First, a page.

Little is known about the relationship between cigarette smoking and agonist treatment in opioid-dependent pregnant patients. The objective of this study is to examine the extent to which cigarette smoking profiles differentially changed during the course of pregnancy in opioid-dependent patients receiving either double-blind methadone or buprenorphine. Patients were participants in the international, randomized controlled Maternal Opioid Treatment: Human Experimental Research (MOTHER) study.Methods:
A sample of opioid-maintained pregnant patients (18–41 years old) with available smoking data who completed a multisite, double-blind, double-dummy, randomized controlled trial of methadone (n = 67) and buprenorphine (n = 57) between 2005 and 2008. Participants were compared on smoking variables based on opioid agonist treatment condition.Results:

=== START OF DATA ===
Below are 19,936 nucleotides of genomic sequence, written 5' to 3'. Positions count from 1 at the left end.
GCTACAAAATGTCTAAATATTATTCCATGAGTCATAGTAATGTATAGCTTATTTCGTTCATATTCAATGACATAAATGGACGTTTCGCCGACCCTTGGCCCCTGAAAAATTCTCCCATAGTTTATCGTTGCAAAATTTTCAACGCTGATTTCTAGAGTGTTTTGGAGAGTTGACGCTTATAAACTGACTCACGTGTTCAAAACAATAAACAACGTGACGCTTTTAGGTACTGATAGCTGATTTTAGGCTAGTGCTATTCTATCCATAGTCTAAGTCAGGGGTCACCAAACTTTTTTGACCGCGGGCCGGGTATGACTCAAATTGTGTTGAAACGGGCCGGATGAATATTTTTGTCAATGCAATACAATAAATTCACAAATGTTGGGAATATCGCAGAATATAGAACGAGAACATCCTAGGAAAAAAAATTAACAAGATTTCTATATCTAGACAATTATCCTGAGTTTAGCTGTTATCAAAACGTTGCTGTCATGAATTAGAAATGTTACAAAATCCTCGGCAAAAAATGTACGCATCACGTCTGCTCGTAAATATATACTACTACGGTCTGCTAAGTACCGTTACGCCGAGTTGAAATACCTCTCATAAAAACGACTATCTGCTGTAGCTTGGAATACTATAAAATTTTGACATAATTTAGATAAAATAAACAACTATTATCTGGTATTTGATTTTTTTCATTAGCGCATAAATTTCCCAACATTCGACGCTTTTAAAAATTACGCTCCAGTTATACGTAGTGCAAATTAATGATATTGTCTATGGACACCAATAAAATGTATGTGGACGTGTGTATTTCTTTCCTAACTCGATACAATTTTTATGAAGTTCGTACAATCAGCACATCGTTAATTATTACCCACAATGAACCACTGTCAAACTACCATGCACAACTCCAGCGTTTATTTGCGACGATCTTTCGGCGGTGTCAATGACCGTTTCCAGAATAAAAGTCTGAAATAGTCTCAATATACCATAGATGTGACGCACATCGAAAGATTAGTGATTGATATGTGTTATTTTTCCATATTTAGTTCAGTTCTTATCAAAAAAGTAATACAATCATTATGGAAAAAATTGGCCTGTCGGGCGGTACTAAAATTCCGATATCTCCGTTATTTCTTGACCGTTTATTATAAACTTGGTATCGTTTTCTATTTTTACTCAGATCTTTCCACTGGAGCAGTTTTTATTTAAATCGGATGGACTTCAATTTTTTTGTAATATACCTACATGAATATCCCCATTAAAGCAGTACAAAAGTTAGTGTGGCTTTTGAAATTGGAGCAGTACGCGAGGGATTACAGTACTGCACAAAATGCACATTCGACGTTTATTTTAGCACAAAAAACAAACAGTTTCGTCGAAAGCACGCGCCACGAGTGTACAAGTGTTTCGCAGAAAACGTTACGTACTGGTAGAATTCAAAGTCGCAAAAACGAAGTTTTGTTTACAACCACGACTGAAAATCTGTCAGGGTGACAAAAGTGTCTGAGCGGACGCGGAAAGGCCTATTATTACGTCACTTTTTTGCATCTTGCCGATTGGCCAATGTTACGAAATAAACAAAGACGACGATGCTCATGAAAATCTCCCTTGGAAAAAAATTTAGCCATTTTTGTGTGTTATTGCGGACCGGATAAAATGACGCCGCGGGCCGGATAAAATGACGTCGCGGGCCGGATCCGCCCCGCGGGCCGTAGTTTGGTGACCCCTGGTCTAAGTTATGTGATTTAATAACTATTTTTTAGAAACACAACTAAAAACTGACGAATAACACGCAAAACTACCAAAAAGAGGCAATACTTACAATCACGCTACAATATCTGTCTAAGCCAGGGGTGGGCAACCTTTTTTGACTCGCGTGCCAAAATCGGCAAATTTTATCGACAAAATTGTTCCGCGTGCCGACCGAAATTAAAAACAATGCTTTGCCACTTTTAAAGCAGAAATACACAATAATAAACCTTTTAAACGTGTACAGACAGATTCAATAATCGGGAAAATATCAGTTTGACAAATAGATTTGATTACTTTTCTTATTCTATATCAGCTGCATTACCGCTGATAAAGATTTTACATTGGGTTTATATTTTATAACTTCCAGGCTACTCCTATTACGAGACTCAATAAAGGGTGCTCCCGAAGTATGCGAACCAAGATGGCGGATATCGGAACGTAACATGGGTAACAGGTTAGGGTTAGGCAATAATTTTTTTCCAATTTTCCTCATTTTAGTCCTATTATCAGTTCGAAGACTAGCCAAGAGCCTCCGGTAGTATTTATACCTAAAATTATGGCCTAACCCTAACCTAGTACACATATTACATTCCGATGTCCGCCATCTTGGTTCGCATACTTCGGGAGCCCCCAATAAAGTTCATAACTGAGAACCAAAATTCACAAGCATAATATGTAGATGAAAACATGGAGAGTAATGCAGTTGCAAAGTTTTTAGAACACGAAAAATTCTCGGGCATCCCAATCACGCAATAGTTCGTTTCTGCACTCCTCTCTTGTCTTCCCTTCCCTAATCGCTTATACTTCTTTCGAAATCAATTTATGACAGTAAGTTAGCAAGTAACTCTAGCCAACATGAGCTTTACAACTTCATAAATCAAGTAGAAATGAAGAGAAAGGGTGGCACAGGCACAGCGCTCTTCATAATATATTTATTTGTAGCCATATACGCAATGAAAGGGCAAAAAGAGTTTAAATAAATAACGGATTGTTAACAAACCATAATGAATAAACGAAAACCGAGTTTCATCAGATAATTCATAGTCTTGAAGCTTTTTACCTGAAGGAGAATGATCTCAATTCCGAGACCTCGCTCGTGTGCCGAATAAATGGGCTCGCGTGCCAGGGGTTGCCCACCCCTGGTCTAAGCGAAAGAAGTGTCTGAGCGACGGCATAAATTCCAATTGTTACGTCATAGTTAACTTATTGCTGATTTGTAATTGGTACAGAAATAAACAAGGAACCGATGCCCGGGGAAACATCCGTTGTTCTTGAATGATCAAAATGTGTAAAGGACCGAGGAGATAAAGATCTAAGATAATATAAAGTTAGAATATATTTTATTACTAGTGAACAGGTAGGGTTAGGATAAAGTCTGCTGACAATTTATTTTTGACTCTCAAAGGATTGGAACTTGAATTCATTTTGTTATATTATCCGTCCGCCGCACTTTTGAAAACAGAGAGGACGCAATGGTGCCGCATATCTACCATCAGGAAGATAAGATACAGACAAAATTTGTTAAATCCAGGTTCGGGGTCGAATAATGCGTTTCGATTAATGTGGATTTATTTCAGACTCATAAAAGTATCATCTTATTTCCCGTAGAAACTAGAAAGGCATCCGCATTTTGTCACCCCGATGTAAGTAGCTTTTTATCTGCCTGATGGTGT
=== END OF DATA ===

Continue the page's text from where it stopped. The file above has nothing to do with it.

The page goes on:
Overall, 95% of the sample reported cigarette smoking at treatment entry. Participants in the two medication conditions were similar on pretreatment characteristics including smoking rates and daily cigarette amounts. Over the course of the pregnancy, no meaningful changes in cigarette smoking were observed for either medication condition. The fitted difference in change in adjusted cigarettes per day between the two conditions was small and nonsignificant (β = −0.08, SE = 0.05, p = .132).Conclusions:
Results support high rates of smoking with little change during pregnancy among opioid-dependent patients, regardless of the type of agonist medication received. These findings are consistent with evidence that suggests nicotine effects, and interactions may be similar for buprenorphine compared with methadone. The outcomes further highlight that aggressive efforts are needed to reduce/eliminate smoking in opioid-dependent pregnant women.